Posted by: E (The Third Glance) | June 29, 2012

My Hands are Echolalic

Echolalic (adj.) from echolalia (n.) the repetition of words or phrases uttered by others. Often mechanical or nonsensical. Can be a sign of Autism.

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My hands are echolalic. I literally have “loud hands”. Every time I hear or think something, my hands repeat it. Sometimes they repeat it by tapping out the pattern of the words. I move my fingers and tap them as the words come. Sometimes my fingers move to show my thoughts. My hands tap to organize my thoughts. Sometimes they tap my leg, sometimes my hip or my knee. Sometimes my fingers tap my palm or each other. It’s my way of processing language.

When I was young, I constantly repeated things I heard. I used snippets of books that I’d read in conversation, and repeated verbatim what was said to me. I often used “big words” that everyone was shocked that I knew. My mother was always impressed with my vocabulary, but not with the repetition part. I learned to silence myself and use only my lips to repeat the words and process what was said. But even that is not acceptable, so it moved to my hands and my body. It’s how I process language. The tapping, flapping, rocking motion in conversations is how I am able to deal with the verbal input and how I am able to plan what I am going to say in reply.

I know American Sign Language. Not a lot, but enough to get by. While I know numerous actual signs, I am constantly finger-spelling, regardless of “appropriate usage”. I learned the ASL alphabet when I was 6 years old in kindergarten, and I’ve been using it ever since. If you look at me, you’ll see my hands are constantly in motion. Spelling. Spelling words that I’ve heard in the conversation. Spelling words that I’m thinking. Spelling out my response, or just repeating words over and over and over. Sometimes I can control what word or words I’m spelling. Sometimes it’s subconscious. But you can bet that whatever you just said to me, I’ll be spelling out the keywords with my hands, right by my sides, using the repetition and the motion to figure out what to say and why. Sometimes its just one word, over and over. Sometimes it’s a whole sentence. Sometimes its numbers, as I count my steps or breaths or passing seconds.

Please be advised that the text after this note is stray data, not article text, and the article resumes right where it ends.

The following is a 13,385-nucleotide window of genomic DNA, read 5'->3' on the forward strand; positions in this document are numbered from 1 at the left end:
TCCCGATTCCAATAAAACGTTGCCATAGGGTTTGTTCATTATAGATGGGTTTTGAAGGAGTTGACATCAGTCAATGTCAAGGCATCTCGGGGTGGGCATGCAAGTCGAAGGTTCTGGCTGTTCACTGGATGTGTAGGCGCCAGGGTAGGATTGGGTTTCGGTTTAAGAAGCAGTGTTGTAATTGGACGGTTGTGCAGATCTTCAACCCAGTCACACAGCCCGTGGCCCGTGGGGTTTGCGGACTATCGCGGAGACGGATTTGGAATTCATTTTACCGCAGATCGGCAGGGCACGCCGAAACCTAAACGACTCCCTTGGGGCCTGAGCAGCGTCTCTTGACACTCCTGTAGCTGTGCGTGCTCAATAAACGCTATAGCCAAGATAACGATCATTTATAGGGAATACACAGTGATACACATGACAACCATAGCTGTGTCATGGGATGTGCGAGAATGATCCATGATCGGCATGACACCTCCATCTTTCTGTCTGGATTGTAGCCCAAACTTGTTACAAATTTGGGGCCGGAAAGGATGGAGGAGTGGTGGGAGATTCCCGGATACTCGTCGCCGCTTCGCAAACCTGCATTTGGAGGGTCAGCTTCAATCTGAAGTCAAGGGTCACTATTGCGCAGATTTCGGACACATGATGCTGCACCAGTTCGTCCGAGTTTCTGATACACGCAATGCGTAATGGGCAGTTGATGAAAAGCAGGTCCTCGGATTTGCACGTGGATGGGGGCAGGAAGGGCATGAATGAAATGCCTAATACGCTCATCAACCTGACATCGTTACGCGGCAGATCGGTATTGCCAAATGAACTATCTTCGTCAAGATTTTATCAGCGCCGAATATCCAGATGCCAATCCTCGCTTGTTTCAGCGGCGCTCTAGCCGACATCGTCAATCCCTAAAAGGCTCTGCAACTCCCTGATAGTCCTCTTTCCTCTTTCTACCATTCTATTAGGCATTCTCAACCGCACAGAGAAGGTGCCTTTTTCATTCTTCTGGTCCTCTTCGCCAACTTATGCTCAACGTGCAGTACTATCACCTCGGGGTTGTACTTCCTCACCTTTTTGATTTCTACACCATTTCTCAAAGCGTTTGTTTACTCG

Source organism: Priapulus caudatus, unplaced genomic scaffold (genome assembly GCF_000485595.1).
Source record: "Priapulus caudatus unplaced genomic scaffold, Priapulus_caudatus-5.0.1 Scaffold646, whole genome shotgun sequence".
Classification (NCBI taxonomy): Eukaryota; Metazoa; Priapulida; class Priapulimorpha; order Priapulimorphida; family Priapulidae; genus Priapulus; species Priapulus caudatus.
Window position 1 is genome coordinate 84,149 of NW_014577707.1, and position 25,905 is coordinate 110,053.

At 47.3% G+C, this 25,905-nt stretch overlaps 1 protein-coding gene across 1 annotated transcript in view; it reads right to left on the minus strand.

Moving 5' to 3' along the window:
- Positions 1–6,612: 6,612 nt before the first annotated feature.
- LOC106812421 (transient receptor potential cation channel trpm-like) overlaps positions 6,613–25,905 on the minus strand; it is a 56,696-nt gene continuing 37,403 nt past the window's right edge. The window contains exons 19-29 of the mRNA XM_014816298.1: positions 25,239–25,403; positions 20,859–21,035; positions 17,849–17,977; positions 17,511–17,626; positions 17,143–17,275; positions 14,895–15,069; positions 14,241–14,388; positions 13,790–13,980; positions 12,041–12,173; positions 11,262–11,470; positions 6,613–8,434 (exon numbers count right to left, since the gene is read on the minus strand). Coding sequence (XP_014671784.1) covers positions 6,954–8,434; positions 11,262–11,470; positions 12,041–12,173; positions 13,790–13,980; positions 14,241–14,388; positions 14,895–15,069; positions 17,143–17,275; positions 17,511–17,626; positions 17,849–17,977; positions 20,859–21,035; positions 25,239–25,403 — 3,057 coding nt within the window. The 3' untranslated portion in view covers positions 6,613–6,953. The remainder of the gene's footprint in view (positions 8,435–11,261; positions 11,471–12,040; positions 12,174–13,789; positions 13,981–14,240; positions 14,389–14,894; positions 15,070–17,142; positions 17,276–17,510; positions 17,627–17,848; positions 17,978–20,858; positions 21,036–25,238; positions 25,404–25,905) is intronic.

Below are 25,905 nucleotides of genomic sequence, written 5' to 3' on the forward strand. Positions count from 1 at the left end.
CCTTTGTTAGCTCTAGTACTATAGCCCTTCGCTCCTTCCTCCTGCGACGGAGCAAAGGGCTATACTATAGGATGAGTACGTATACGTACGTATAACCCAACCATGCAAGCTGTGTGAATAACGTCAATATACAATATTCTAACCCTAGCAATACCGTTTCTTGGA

When I was growing up this motion wasn’t acceptable. My mother hated that I was spelling. She hated the tapping and the repetition. If my hands so much as twitched when she was talking ot me, she would grab them and force them still and by my sides. She didn’t have the vocabulary of “quiet hands” but that sure was the message. Don’t move. Don’t do anything with your body when you’re listening. LOOK ME IN THE EYE SO I KNOW YOU ARE LISTENING. Nod your head, so I know you understand. Do NOT MOVE YOUR HANDS. I learned to hide it. Hands in pockets, stare at the forehead, bite the inside of my cheek or my tongue. Let my brain repeat words consciously, instead of my hands. Miss most of the conversation because I’m forcing my hands still into tiny balls so that hey can’t move. But my best communication comes when can release those controls. Let my body move the way it needs to. And process language with my hands.

And so if you ever want to know what I’m thinking, just take a look at my hands. Down by my side, is a window into my brain, if only you know how to read it. Because my hands are echolalic.

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Back in January some awesome people started the Loud Hands Project. I actually had the idea for this post back when that started, but I just haven’t been able to develop it well. I’m not sure this is even quite finished, but I just wanted to put the idea out there.

If you enjoyed this post, please also read “WORDS”, another post about how communication works (or doesn’t work) for me.

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Responses

  1. Hi E, I just love the image of you spelling with your hands all the time. I would love to see that in person. It sounds so right to me — in equal proportion to your mother’s cruel reaction. My parents are long dead and it drives some people crazy when I say things like, “I’m glad they’re dead. I’m glad they never met Nic and Emma and had a crack at killing their souls like they did with me.” I know you’ve found enough compassion in your heart to be forgiving and feel some love, which is wonderful and noble. I have gotten to that place too in many ways, though I will never say they were good parents, and I will never pretend they weren’t horrifically cruel. But as I said, I don’t have to worry about that anymore. Lucky me.

    KEEP BEING YOU! KEEP SPELLING! KEEP ROCKING!

  2. I have a friend who gets frustrated with her son constantly moving his hands and have thought in the past, “What’s the big deal?” Reading this makes me realize I need to actually have a conversation with her about it.

    Tangentially, I sometimes hear people talking and imagine my hands typing out the words. I don’t actually move my hands, but I feel like I am in my mind. Unfortunately, it can distract me from really listening to what is being said, so I try to stop it just because of that.

    • I have done this all my life since I learned how to type! Even my own thoughts are silently typed out. It makes going to sleep difficult. My husband would say “please stop typing on the blanket!” I never knew it might b a sign of autism.

  3. I learned to silence the hands; quite a shame it is to be forced to abandon effective communication. Now I scribble, take notes in my own form of shorthand which I can recall the conversations verbatim. Drawings I do are the conversations and thoughts I have of what’s said.

  4. Since my son was diagnosed, I’m wondering if I’m on the spectrum, and this rings a bell. My grade 7 teacher got frustrated with my handwriting and spelling, and had me learn to type. Ever since, I type out most of what I hear -lectures, radio if I’m sitting and listening, conversations. Even lyrics sometimes. I drives my husband nuts if I’m touching him. I have to be careful, though or I get caught up in typing everything and get behind on what is being said. I need to give myself permission to “break the rules” and type only keywords if the speaker is fast.